If you are divorcing, modifying, legitimating or otherwise find yourself before a judge on family law matters in Georgia, you will most likely be ordered to mediate your case prior to being allowed a final hearing. In recent years, there has been a consistent trend toward encouraging parties to resolve their family issues outside the courtroom.
This is not a bad thing.
Mediation gives the parties the reins and allows them to decide how the assets will be split, who the kids will live with during the week, or where the kids will be exchanged. It is not uncommon to hear Judges enthusiastically encourage parties to settle their differences and control their own destinies. Judges are more than happy to decide who gets the china and who gets the towels, but they can’t guarantee that either party will be at all satisfied with the results. In fact, both sides are far more likely to be furious with a judge’s ruling than if they negotiated a deal on their own.
Generally, mediation begins with all parties in the same room. If each party is represented, there are five individuals involved during mediation: 1) the mediator, 2) the Plaintiff, 3) Plaintiff’s Attorney, 4) the Defendant, and 5) Defendant’s Attorney. The mediation opens with each party presenting their positions on each issue to the mediator.
While it is possible for all parties to remain in the same room throughout mediation, more often than not, the mediator suggest that the parties caucus. To caucus means that each side is allowed the opportunity to speak with the mediator in a closed meeting without the opposing party present. This gives each side the freedom to reveal material they feel is pertinent to their case while protecting that party from compromising their legal strategy should the mediation not be successful.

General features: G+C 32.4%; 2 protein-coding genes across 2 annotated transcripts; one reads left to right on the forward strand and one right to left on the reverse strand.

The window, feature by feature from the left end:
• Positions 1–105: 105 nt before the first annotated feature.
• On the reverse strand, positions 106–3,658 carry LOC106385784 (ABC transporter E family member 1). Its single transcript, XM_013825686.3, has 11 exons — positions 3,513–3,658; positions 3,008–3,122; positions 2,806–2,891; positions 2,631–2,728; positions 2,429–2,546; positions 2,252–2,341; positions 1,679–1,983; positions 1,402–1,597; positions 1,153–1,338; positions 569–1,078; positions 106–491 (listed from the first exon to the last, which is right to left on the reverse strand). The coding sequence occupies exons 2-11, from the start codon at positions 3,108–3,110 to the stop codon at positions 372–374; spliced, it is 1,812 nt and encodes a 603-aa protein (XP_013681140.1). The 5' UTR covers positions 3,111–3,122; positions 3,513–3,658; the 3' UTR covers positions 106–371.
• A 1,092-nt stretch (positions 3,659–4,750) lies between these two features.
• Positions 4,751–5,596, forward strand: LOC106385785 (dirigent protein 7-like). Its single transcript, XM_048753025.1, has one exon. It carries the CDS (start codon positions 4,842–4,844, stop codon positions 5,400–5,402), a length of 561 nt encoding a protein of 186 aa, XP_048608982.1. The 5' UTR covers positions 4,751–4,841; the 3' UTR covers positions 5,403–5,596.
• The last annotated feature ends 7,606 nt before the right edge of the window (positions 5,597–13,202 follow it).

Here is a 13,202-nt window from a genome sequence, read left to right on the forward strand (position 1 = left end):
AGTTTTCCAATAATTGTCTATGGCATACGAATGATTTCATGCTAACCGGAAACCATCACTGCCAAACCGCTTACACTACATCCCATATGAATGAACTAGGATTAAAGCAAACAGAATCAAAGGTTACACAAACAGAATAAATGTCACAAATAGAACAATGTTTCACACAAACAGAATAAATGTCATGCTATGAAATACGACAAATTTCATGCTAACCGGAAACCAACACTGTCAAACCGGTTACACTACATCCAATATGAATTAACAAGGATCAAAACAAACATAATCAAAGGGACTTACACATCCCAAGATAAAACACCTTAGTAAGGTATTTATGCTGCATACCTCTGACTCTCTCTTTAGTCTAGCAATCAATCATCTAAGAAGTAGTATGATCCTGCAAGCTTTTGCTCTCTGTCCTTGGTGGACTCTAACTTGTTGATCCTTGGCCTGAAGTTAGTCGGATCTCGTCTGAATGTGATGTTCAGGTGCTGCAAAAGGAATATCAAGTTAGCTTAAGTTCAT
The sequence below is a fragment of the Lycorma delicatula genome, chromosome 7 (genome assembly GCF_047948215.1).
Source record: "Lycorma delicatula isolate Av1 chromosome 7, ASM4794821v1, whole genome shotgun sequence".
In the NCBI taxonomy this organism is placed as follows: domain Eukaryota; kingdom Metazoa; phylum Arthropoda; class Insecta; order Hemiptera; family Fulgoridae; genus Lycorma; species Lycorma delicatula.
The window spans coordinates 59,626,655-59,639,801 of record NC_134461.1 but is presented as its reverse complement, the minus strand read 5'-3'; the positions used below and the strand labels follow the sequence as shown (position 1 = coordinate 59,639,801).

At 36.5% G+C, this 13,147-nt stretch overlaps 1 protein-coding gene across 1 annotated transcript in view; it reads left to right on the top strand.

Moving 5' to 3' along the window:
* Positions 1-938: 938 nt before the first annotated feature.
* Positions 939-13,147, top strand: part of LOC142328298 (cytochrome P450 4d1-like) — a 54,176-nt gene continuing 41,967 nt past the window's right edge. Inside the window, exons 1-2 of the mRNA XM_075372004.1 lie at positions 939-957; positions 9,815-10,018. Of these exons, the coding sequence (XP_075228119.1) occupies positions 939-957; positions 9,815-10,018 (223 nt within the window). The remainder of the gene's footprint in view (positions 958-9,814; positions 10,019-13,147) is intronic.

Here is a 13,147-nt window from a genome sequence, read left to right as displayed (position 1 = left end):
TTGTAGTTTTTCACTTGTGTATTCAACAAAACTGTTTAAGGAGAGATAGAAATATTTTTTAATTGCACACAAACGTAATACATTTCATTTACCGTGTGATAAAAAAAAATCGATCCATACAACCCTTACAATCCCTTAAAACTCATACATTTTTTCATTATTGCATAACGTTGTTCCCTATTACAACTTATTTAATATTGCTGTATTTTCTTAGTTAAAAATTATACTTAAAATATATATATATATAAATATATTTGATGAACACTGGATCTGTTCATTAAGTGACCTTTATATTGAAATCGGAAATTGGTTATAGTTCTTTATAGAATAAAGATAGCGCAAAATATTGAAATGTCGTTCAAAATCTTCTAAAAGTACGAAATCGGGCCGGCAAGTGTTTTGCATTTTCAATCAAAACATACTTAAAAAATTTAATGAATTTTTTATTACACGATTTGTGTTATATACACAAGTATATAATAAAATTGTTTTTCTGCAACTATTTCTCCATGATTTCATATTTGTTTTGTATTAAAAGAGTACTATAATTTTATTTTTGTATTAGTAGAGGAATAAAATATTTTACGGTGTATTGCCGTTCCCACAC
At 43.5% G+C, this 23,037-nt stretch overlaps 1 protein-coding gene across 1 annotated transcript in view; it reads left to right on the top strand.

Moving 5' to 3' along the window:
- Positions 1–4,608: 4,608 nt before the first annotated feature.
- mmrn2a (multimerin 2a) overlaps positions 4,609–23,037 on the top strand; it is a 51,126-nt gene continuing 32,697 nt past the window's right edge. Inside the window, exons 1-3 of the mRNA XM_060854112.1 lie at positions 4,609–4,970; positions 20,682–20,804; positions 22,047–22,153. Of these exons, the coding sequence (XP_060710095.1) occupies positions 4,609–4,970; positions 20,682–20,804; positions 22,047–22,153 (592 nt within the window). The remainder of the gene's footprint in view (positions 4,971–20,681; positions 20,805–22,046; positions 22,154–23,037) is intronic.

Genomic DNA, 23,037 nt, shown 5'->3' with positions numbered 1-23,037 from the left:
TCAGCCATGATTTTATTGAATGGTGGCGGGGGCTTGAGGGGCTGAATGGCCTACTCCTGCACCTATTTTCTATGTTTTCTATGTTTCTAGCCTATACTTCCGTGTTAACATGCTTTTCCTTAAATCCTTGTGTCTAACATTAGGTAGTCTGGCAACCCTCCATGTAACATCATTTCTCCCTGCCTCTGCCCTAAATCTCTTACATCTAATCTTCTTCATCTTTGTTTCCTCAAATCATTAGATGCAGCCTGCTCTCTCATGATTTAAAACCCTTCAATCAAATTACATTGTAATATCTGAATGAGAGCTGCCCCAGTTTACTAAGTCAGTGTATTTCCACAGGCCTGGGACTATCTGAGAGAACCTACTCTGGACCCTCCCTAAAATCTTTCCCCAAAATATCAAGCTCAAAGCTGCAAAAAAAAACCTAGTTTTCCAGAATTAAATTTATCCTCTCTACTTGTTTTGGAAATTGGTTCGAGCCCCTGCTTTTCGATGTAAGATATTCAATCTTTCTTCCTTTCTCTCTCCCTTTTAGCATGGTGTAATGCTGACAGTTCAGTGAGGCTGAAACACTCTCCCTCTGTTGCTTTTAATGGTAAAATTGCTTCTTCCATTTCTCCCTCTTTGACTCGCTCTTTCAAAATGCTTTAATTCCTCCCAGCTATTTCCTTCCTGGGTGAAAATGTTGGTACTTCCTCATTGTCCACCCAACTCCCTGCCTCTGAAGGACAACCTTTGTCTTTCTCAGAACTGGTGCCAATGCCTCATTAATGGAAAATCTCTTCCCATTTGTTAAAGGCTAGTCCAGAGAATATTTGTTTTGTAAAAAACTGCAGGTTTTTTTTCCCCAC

The mediator typically will travel back and forth between rooms presenting offers and counteroffers of settlement in an effort to help the parties move closer together. If space is limited, one party may be asked to leave the room while the other caucuses with the mediator and vice versa. If you ever need to speak with your attorney alone, you will be given the opportunity to do so.
The mediator’s role is to remain neutral, to facilitate communication between the parties, and help the parties reach a settlement. The mediator will not decide how the issues should be resolved, but he or she may offer an evaluation of the merits of certain claims or defenses. The mediator will also discuss how realistic your position is and how a judge is likely to view your side of the case.
If you do not reach a settlement at mediation, negotiations do not have to cease. Your attorney may continue to negotiate until the day of a final hearing.